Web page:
Fear and Love
We Shot The Moon
When you see a band made up of members of Waking Ashland and Sherwood you could be forgiven for hoping that the result of this would fuse the writing ability of the former with the catchiness of the later.
But you see the problem with this cocktail is that it can also work in the other direction, and this is actually what happens. You get the worst elements of both bands to culminate in an insipid and bland album. We Shot the Moon have attempted to create a pop-album, and in this I applaud them. There are too few people willing to put their hands up and admit that they have no pretensions or ulterior motives, and that all they want to do is write simple, catchy songs. The album actually makes a decent start on this front, The Waters Edge and Sway Your Head are not great songs, but they are catchy and ultimately solid pop songs. However, the album sags under the weight of some odd ballad-esque numbers and a baffling track listing.
The Sherwood influence is instantly recognisable but the piano at the forefront of many of the songs has a distinctly Coldplay feel to it, something that for me is an horrific turn-off but could entice some people who like that sort of thing, and by that sort of thing I mean bland, bland music - the musical equivalent of chicken korma, ready salted crisps or the colour beige. The problem that this album has is that too many of the songs are interchangeable, and it is too easy to tune out and realise that by the time you have started paying attention again 4 songs have passed. Particularly guilty on this front is the middle section of the album, from the banal Perfect Time to the plain Julie.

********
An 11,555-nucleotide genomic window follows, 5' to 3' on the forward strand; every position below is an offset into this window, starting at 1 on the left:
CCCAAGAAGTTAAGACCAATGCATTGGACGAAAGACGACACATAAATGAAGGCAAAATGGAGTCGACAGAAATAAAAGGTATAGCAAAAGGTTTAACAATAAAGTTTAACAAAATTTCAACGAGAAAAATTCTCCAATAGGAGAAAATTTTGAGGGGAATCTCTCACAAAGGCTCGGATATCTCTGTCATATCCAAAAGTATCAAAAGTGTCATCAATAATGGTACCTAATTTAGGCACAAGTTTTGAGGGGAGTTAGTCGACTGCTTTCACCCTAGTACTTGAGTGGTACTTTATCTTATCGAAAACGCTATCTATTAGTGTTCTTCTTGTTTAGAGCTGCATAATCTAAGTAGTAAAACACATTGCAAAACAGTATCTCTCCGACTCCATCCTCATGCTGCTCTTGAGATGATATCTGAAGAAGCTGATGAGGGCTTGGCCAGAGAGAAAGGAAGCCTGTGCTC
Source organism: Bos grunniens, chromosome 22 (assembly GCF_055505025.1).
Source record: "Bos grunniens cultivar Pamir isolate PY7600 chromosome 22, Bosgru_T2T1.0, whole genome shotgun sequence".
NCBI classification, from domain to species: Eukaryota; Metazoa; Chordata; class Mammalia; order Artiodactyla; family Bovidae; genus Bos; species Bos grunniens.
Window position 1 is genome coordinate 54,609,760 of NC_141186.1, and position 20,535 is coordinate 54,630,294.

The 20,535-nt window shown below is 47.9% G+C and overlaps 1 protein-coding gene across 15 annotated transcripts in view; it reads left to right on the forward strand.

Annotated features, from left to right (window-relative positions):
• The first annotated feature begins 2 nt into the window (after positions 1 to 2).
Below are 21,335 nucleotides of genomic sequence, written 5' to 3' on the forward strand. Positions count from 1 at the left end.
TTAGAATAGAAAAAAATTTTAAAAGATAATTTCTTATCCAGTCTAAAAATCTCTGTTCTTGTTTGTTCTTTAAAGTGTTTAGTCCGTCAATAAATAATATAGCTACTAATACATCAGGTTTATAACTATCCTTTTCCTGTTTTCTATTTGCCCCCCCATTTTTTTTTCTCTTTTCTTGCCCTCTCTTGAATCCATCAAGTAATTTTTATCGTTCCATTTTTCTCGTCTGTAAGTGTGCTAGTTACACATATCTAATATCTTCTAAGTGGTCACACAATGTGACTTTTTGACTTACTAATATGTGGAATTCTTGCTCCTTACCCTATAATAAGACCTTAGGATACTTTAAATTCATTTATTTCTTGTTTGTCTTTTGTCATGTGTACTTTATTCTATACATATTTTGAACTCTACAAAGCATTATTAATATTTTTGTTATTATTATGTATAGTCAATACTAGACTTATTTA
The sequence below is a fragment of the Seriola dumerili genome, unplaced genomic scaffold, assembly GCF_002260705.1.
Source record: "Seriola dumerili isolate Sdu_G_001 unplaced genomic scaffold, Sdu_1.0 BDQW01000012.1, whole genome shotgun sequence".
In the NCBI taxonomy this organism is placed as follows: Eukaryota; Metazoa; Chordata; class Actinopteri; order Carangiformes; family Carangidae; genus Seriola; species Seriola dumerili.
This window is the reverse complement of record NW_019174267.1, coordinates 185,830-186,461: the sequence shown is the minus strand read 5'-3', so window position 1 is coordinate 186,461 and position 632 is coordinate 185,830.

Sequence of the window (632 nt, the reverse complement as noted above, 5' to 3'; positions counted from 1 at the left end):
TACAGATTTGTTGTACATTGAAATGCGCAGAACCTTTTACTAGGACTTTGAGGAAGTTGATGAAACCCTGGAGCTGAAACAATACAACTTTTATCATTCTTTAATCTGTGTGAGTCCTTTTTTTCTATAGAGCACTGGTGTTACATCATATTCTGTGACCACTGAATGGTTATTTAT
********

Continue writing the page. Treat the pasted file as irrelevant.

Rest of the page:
This album seems to lack emotion or at least passion. I know that is an incredibly harsh criticism, and no musical artist will purposefully create an album that they don’t put their maximum effort into, but it is hard to listen to some of the chorus’ without wishing that the band would take it to the next level. On the odd occasion when the band manages to look they are building up to a huge chorus, it whimpers out and has all the impact of being slapped around the face with a piece of soggy tissue paper. Upon Waking She Found Herself a Cougar at least makes an attempt to correct this, utilising a main hook that wouldn’t have been out of place on a Jack’s Mannequin album, the song actually does a decent job of showing what We Shot the Moon could have achieved, and along with the first two tracks, is the best that this album has to offer.
It should be clear that the overriding emotion when listening to this album is disappointment, closely followed by frustration. This should have been a good album, but it is not. It would have some appeal to fans of Waking Ashland and Sherwood obviously, but I feel that most will be disappointed by the inability to create the perfect synthesis between those two bands, because if that was ever done - that would be a great album.